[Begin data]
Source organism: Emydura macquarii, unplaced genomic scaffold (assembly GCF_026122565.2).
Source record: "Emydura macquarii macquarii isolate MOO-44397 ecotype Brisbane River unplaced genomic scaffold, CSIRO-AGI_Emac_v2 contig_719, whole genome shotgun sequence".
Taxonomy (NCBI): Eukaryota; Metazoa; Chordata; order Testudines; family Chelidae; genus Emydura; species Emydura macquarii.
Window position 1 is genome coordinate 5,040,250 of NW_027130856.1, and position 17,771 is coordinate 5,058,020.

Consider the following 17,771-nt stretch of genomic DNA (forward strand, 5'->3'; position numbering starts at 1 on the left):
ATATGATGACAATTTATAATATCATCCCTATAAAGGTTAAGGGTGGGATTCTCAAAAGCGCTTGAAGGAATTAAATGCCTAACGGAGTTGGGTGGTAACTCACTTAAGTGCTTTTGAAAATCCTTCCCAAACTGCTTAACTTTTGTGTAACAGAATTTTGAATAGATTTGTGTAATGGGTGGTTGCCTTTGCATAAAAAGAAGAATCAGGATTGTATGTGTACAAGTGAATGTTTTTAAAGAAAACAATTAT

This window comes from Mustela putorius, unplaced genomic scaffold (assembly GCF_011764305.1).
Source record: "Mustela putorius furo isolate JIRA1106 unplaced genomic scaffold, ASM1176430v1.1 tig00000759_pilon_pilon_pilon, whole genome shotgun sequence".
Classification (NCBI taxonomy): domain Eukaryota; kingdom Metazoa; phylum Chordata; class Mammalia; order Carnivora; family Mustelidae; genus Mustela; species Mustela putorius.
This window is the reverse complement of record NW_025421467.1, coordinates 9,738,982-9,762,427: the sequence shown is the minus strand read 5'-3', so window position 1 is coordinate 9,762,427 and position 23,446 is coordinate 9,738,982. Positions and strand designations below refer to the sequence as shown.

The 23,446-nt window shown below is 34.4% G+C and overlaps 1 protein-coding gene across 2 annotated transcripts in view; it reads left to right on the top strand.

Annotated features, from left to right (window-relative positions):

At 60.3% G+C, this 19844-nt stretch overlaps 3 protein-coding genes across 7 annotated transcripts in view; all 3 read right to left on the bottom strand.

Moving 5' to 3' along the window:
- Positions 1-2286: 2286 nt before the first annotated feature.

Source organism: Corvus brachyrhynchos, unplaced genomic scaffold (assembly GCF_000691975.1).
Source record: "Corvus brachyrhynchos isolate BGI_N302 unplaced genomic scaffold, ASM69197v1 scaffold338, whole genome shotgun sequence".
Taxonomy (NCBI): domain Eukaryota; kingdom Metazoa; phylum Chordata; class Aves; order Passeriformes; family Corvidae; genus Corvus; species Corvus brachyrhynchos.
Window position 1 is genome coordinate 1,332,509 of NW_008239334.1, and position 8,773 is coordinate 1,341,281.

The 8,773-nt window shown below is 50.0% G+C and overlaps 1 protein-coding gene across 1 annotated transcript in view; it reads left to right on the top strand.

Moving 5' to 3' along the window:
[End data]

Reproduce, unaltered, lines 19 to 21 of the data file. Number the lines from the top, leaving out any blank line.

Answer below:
Window position 1 is genome coordinate 1,332,509 of NW_008239334.1, and position 8,773 is coordinate 1,341,281.

The 8,773-nt window shown below is 50.0% G+C and overlaps 1 protein-coding gene across 1 annotated transcript in view; it reads left to right on the top strand.

Moving 5' to 3' along the window: